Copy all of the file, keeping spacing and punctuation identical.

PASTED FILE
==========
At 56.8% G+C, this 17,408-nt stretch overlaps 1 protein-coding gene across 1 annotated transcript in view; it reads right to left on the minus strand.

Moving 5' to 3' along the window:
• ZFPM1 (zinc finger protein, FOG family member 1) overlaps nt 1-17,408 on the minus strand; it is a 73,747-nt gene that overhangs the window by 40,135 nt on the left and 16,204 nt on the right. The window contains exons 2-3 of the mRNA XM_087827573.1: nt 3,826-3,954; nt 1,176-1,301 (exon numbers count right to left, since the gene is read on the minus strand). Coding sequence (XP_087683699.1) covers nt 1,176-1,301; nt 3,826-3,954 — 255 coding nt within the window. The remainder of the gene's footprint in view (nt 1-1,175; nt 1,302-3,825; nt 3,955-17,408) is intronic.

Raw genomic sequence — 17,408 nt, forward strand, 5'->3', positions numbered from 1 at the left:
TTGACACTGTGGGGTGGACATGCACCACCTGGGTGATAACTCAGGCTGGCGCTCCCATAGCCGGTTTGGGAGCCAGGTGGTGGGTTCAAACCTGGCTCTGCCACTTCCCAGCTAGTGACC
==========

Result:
At 56.8% G+C, this 17,408-nt stretch overlaps 1 protein-coding gene across 1 annotated transcript in view; it reads right to left on the minus strand.

Moving 5' to 3' along the window:
• ZFPM1 (zinc finger protein, FOG family member 1) overlaps nt 1-17,408 on the minus strand; it is a 73,747-nt gene that overhangs the window by 40,135 nt on the left and 16,204 nt on the right. The window contains exons 2-3 of the mRNA XM_087827573.1: nt 3,826-3,954; nt 1,176-1,301 (exon numbers count right to left, since the gene is read on the minus strand). Coding sequence (XP_087683699.1) covers nt 1,176-1,301; nt 3,826-3,954 — 255 coding nt within the window. The remainder of the gene's footprint in view (nt 1-1,175; nt 1,302-3,825; nt 3,955-17,408) is intronic.

Raw genomic sequence — 17,408 nt, forward strand, 5'->3', positions numbered from 1 at the left:
TTGACACTGTGGGGTGGACATGCACCACCTGGGTGATAACTCAGGCTGGCGCTCCCATAGCCGGTTTGGGAGCCAGGTGGTGGGTTCAAACCTGGCTCTGCCACTTCCCAGCTAGTGACC